Declaration

Several Conventions require declarations to be made (compulsory declarations) either in the instrument of ratification itself or in an accompanying document. For instance, under article 2 of the Minimum Age Convention, 1973 (No. 138), a ratifying State must specify in a declaration appended to its ratification, a minimum age for admission to employment or work within its territory. Similarly, under Standard A4.5 (10) of the MLC, 2006, a ratifying State must at the time of ratification specify the branches of social security for which protection is provided to seafarers. If no such declaration is received by the Office, the ratification cannot be registered.

In the case of some Conventions a declaration is needed only where the ratifying State wishes to make use of permitted exclusions, exceptions or modifications (optional declarations). For instance, under article 16 of the Migrant Workers (Supplementary Provisions) Convention, 1975 (No. 143), a ratifying State may by a declaration append to its ratification, exclude either Part I or part II from its acceptance of the Convention. Similarly, under article 3 of the Plantations Convention, 1958 (No. 110), a ratifying State which has excluded one or more Parts from its acceptance of the obligations of the Convention, shall specify in a declaration appended to its ratification the Part or Parts so excluded. A Member which has made use of the option to limit the scope of the Convention’s application to it may subsequently modify, cancel or withdraw such limitation by a further declaration according to the terms of each Convention.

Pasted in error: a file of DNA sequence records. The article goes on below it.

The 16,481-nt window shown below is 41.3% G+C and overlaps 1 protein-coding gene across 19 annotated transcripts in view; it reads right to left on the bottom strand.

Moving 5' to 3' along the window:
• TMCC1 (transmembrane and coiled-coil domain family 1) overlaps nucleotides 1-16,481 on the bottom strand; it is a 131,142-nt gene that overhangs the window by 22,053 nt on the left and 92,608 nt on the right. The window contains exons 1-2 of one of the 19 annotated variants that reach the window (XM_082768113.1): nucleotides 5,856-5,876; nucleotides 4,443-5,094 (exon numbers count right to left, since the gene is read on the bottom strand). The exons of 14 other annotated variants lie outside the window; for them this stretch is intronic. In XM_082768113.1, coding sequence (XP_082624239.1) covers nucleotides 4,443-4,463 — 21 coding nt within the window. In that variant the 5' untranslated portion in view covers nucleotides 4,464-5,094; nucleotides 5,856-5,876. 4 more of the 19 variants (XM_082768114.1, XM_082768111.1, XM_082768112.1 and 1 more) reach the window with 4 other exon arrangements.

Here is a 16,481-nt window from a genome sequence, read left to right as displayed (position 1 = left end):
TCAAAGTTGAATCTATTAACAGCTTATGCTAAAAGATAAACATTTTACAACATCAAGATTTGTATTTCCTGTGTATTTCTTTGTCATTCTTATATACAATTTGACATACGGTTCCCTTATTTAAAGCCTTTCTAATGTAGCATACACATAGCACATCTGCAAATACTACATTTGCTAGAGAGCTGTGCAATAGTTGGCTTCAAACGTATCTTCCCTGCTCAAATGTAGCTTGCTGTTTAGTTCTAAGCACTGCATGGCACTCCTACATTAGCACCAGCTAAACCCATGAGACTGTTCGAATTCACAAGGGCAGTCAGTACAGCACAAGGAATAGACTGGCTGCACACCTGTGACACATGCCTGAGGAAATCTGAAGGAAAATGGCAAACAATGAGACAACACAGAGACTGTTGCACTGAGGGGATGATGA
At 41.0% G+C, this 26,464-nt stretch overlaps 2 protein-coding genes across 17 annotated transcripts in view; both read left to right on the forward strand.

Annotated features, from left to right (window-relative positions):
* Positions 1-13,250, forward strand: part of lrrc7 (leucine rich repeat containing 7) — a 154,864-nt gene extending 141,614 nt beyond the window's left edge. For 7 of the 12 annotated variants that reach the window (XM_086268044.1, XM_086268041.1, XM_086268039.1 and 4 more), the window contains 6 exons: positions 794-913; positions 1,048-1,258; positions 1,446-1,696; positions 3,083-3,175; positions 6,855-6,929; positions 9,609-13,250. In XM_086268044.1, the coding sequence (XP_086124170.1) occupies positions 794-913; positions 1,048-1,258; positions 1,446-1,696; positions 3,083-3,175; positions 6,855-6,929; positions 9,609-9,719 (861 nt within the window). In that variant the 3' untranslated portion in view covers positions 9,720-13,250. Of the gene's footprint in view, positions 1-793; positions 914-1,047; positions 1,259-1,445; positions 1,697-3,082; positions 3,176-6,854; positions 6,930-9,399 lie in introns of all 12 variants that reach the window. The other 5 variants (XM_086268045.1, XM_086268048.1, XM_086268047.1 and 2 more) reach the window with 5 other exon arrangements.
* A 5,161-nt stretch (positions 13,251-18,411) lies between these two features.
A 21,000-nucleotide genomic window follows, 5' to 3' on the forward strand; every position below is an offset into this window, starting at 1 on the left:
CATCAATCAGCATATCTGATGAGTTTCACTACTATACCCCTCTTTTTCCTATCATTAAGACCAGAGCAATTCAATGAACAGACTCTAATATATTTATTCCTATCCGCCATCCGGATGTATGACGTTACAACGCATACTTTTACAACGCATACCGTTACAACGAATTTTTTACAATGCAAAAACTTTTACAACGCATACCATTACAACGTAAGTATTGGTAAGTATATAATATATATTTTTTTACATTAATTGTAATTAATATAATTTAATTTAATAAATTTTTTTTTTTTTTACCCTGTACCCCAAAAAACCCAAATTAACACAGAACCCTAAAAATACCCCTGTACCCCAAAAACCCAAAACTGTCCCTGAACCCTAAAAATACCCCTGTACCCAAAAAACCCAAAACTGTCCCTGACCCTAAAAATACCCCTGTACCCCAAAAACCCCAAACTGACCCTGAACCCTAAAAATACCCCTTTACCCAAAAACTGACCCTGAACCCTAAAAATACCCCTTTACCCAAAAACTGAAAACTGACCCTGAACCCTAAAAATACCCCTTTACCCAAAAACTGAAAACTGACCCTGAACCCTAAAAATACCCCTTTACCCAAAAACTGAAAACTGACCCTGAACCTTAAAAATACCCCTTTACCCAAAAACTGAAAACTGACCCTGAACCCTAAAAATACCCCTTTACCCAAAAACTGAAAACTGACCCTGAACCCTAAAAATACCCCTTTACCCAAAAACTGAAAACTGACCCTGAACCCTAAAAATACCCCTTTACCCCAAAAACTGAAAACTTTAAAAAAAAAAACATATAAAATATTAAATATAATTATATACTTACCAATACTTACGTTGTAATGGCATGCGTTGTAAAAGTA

The term ‘declaration’ is also used for the communication made under article 35 of the Constitution by a member State responsible for the international relations of a non-metropolitan territory with a view to notifying the extent to which it undertakes to apply the provisions of a ratified Convention to that territory. The member State concerned may subsequently communicate a further declaration modifying the terms of any former declaration.

Declaration is also the term to designate a special type of Conference resolution where principles of lasting importance are enunciated at the highest level. A declaration is a solemn instrument containing symbolic and political undertakings by the member States. It commits the Organization as a whole and produces legal effects vis-à-vis all its bodies, namely the Governing Body and the Office. To date, the ILO has adopted seven declarations: the Declaration of Philadelphia in 1944, which has since formed an integral part of the Constitution; the Declaration concerning the policy of apartheid of the Republic of South Africa in 1964; the Declaration on equality of opportunity and treatment for women workers in 1975; theDeclaration concerning multinational enterprises in 1977; the Declaration on fundamental principles and rights at work in 1998; the Declaration on social justice for a fair globalization in 2008; and theCentenary Declaration in 2019. With the exception of the Declaration concerning multinational enterprises that has been adopted by the Governing Body, all declarations have been adopted by the Conference.